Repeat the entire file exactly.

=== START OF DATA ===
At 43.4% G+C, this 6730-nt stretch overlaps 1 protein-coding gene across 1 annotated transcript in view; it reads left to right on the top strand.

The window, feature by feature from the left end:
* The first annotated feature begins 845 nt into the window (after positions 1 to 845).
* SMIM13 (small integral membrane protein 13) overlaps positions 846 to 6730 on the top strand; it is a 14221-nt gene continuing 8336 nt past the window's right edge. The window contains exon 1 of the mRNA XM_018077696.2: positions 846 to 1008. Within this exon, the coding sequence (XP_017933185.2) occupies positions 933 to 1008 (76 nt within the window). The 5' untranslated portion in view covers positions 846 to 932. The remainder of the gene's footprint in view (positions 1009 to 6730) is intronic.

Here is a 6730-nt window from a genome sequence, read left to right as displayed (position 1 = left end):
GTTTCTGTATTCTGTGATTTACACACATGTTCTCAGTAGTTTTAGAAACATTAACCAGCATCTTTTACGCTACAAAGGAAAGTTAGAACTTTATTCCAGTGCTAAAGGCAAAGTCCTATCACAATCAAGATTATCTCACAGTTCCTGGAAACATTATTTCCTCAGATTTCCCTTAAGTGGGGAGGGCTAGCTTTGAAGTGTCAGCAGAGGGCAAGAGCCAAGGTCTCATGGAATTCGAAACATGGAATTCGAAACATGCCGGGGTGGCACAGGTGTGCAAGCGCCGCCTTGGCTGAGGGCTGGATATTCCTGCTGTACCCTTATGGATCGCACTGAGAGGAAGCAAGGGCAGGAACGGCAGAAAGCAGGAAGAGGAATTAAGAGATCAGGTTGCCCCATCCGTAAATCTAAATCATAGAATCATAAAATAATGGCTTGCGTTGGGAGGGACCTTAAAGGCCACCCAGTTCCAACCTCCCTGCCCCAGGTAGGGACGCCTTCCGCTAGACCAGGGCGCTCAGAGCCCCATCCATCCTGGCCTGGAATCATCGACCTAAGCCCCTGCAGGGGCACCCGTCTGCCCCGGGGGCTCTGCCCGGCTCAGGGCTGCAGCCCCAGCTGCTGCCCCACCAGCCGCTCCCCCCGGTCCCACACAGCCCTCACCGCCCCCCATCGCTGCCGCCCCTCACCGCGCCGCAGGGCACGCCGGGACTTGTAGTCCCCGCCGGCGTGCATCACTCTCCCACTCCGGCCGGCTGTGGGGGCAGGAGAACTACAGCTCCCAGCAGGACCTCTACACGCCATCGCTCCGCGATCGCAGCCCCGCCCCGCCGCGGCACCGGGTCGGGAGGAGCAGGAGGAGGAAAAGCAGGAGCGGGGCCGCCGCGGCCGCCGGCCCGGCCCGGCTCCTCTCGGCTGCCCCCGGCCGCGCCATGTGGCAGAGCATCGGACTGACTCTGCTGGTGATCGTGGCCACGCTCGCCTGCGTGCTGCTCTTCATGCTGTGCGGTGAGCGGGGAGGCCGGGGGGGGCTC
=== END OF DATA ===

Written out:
At 43.4% G+C, this 6730-nt stretch overlaps 1 protein-coding gene across 1 annotated transcript in view; it reads left to right on the top strand.

The window, feature by feature from the left end:
* The first annotated feature begins 845 nt into the window (after positions 1 to 845).
* SMIM13 (small integral membrane protein 13) overlaps positions 846 to 6730 on the top strand; it is a 14221-nt gene continuing 8336 nt past the window's right edge. The window contains exon 1 of the mRNA XM_018077696.2: positions 846 to 1008. Within this exon, the coding sequence (XP_017933185.2) occupies positions 933 to 1008 (76 nt within the window). The 5' untranslated portion in view covers positions 846 to 932. The remainder of the gene's footprint in view (positions 1009 to 6730) is intronic.

Here is a 6730-nt window from a genome sequence, read left to right as displayed (position 1 = left end):
GTTTCTGTATTCTGTGATTTACACACATGTTCTCAGTAGTTTTAGAAACATTAACCAGCATCTTTTACGCTACAAAGGAAAGTTAGAACTTTATTCCAGTGCTAAAGGCAAAGTCCTATCACAATCAAGATTATCTCACAGTTCCTGGAAACATTATTTCCTCAGATTTCCCTTAAGTGGGGAGGGCTAGCTTTGAAGTGTCAGCAGAGGGCAAGAGCCAAGGTCTCATGGAATTCGAAACATGGAATTCGAAACATGCCGGGGTGGCACAGGTGTGCAAGCGCCGCCTTGGCTGAGGGCTGGATATTCCTGCTGTACCCTTATGGATCGCACTGAGAGGAAGCAAGGGCAGGAACGGCAGAAAGCAGGAAGAGGAATTAAGAGATCAGGTTGCCCCATCCGTAAATCTAAATCATAGAATCATAAAATAATGGCTTGCGTTGGGAGGGACCTTAAAGGCCACCCAGTTCCAACCTCCCTGCCCCAGGTAGGGACGCCTTCCGCTAGACCAGGGCGCTCAGAGCCCCATCCATCCTGGCCTGGAATCATCGACCTAAGCCCCTGCAGGGGCACCCGTCTGCCCCGGGGGCTCTGCCCGGCTCAGGGCTGCAGCCCCAGCTGCTGCCCCACCAGCCGCTCCCCCCGGTCCCACACAGCCCTCACCGCCCCCCATCGCTGCCGCCCCTCACCGCGCCGCAGGGCACGCCGGGACTTGTAGTCCCCGCCGGCGTGCATCACTCTCCCACTCCGGCCGGCTGTGGGGGCAGGAGAACTACAGCTCCCAGCAGGACCTCTACACGCCATCGCTCCGCGATCGCAGCCCCGCCCCGCCGCGGCACCGGGTCGGGAGGAGCAGGAGGAGGAAAAGCAGGAGCGGGGCCGCCGCGGCCGCCGGCCCGGCCCGGCTCCTCTCGGCTGCCCCCGGCCGCGCCATGTGGCAGAGCATCGGACTGACTCTGCTGGTGATCGTGGCCACGCTCGCCTGCGTGCTGCTCTTCATGCTGTGCGGTGAGCGGGGAGGCCGGGGGGGGCTC